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Will 2018 be watershed for Naga women in state politics?

By   /  February 14, 2018  /  Comments Off on Will 2018 be watershed for Naga women in state politics?

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Alice Yhoshü
Kohima, Feb. 14 (EMN): Fifty-four years after the first Nagaland Legislative Assembly (NLA) was formed, the voice of women in the assembly remains is still missing from the house of 60—Nagaland is yet to elect any representative from among women. The only time the state saw an elected woman was in 1977 when Rano M Shaiza defeated a former chief minister to become a member of the Lok Sabha.

Although there is wide disparity in participation between men and women in the state’s politics and with no women ever being elected in a state general election till date, records have it that a few bold Naga women had been putting up a decent fight in some pockets of the state. They have been trying to find a place and a voice in the assembly from as early as the ’60s.

In 1969, Ravoleu (Rano Shaiza) contested from the Western Angami assembly constituency (AC) in Kohima district; RL Kinghin fought from Bhandari AC in Wokha district. Shaiza put up another fight in 1982 as the lone woman. The following assembly election saw three new female candidates: Sabeule from Peren AC, Chubalemla from Arkakong AC, and Lochumlo Yanthan from Bhandari AC. In 1993, Kinghin contested again, this time from Tyui AC, and was the lone woman candidate then too.

The 2003 election also saw three women candidates: Chubalemla from Aonglenden AC, Anupama Mech from Dimapur-III AC, and Akheli from Ghaspani-II AC. In 2007, following the demise of the representative of Tuensang Sadar-II A Lakiumong in 2006, a bye-election was conducted  in which Lakiumong’s wife Rhakila contested  but lost. The year 2008 may have been the turning point for Naga women in politics when again Rakhila lost narrowly to Kejong by only  353 votes.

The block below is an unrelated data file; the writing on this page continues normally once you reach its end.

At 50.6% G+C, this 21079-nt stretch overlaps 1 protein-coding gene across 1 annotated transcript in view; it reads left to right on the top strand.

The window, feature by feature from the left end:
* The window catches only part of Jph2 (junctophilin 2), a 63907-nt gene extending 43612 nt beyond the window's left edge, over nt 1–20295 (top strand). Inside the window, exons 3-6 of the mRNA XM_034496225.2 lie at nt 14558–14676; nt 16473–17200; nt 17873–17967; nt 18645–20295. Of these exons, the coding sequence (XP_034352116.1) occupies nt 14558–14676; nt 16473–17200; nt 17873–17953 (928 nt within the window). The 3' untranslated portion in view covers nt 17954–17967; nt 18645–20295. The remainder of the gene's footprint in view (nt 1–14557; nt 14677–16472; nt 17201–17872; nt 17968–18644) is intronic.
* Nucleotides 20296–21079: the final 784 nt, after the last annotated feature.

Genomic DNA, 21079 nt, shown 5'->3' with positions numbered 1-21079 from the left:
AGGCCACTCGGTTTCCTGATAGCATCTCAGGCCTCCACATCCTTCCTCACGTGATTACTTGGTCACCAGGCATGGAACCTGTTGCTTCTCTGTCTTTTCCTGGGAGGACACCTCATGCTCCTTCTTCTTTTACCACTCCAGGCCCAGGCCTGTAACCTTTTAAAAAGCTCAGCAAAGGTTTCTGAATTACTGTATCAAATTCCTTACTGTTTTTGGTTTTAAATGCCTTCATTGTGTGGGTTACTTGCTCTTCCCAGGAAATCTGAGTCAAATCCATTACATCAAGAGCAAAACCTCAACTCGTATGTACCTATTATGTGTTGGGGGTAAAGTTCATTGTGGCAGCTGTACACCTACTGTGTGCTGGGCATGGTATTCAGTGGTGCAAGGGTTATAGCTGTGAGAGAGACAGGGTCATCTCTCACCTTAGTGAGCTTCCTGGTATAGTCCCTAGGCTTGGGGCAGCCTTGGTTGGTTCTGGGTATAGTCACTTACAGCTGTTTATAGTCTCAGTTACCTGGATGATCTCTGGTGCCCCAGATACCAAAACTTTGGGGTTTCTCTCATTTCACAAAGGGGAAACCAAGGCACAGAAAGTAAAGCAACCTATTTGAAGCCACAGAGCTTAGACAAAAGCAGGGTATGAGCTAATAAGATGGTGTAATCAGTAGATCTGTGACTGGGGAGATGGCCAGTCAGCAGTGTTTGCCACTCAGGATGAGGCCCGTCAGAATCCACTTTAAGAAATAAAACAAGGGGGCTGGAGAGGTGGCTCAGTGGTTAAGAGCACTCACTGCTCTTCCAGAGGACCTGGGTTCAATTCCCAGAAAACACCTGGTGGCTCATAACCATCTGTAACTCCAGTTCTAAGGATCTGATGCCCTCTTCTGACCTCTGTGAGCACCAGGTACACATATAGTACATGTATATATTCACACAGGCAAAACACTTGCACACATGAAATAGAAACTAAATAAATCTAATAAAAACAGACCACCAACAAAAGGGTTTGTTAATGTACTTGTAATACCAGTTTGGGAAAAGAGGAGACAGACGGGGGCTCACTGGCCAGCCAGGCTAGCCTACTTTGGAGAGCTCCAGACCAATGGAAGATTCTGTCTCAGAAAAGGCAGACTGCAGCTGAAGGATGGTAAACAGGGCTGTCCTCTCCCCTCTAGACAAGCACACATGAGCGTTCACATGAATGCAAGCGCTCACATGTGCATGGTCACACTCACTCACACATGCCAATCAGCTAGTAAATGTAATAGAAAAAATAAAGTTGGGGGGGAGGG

The number of female candiates increased during the 2008 assembly polls with Rhakila contesting again from the same constituency; Zeneisele from Dimapur-I AC; Soly Pungro from Kiphire AC, and Rosemary Jamir from Alongtaki constituency. In 2013, there were only two women contenders: Dr. Yangerla contesting from Mokokchung Town AC, and Rhakila from Tuensang Sadar-II.

This time, five women are in the fray for election to the 13th NLA scheduled to be held on Feb. 27, out of 195 candiates.

The National People’s Party (NPP) has two women: Wedie-u Kronu from Dimapur-III AC and Dr. K Mangyangpula Chang from Noksen AC. The Bharatiya Janata Party (BJP) will be fielding Rhakila from Tuensang Sadar-II AC. The BJP’s ally Nationalist Democratic Progressive Party (NDPP) also has one woman candidate, Awan Konyak from Aboi AC. Another woman, Rekha Rose, will be contesting as an independent candidate from Chizami AC.

The battle for these five women candidates will not be easy as they will be facing political heavyweights. The NPP’s Wedie-u Kronu is up against Tokheho Yepthomi of the NDPP, a five-time legislator who has a distinction of not losing a single election. Besides Yepthomi, she will also face former legislator Azheto Zhimomi of the Naga People’s Front (NPF) and the Congress’ Khaminlun Tunglung.

Rhakila (BJP), who is contesting for the fourth time from Tuensang Sadar-II AC, is up against her old rival, Minister Kejong Chang (NPF), who is also the oldest candidate in the forthcoming elections, and Wongtu Chang of the NPP and Zungkum Chang of the Nationalist Congress Party.

The NDPP’s Awan Konyak will be going for a straight contest against Eshak Konyak of the NPF, while Dr. K.Mangyanpula Chang (NPP) will be facing former member of Parliament CM Chang (NDPP) and two others. Independent candidate Rekha Rose will take on three-time legislator Deo Nukhu of the NPP, and three others.

Interestingly, the ruling NPF whose leaders had recently been reiterating inclusion of youth and women in decision-making bodies and the intention of the party to field them in the elections, failed to put up a single woman as candidate.

While there are varying reasons and differing opinions concerning the low participation of Naga women in politics, a strong argument to have emerged is that Naga women are not ill-equipped. Given the opportunity they might even prove to be better legislators than men. Given the dismal record perhaps the time has come for the people of Nagaland to talk about women’s political empowerment.

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